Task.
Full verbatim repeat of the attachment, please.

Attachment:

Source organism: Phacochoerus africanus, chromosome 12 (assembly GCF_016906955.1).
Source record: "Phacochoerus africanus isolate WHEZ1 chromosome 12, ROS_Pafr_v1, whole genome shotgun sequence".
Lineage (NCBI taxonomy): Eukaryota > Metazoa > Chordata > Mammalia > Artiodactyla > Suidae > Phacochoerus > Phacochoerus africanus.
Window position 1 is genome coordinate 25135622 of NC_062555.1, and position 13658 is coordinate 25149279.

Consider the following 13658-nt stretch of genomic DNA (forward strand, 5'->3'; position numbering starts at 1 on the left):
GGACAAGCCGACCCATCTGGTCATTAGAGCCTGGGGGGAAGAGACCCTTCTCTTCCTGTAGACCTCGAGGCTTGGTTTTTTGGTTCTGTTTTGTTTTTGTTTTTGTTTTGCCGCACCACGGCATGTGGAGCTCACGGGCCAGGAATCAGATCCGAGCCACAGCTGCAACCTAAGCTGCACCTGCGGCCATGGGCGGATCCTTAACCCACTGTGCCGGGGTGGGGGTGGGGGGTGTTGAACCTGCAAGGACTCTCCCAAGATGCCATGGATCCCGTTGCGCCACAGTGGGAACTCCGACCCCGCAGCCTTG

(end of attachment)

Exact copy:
Source organism: Phacochoerus africanus, chromosome 12 (assembly GCF_016906955.1).
Source record: "Phacochoerus africanus isolate WHEZ1 chromosome 12, ROS_Pafr_v1, whole genome shotgun sequence".
Lineage (NCBI taxonomy): Eukaryota > Metazoa > Chordata > Mammalia > Artiodactyla > Suidae > Phacochoerus > Phacochoerus africanus.
Window position 1 is genome coordinate 25135622 of NC_062555.1, and position 13658 is coordinate 25149279.

Consider the following 13658-nt stretch of genomic DNA (forward strand, 5'->3'; position numbering starts at 1 on the left):
GGACAAGCCGACCCATCTGGTCATTAGAGCCTGGGGGGAAGAGACCCTTCTCTTCCTGTAGACCTCGAGGCTTGGTTTTTTGGTTCTGTTTTGTTTTTGTTTTTGTTTTGCCGCACCACGGCATGTGGAGCTCACGGGCCAGGAATCAGATCCGAGCCACAGCTGCAACCTAAGCTGCACCTGCGGCCATGGGCGGATCCTTAACCCACTGTGCCGGGGTGGGGGTGGGGGGTGTTGAACCTGCAAGGACTCTCCCAAGATGCCATGGATCCCGTTGCGCCACAGTGGGAACTCCGACCCCGCAGCCTTG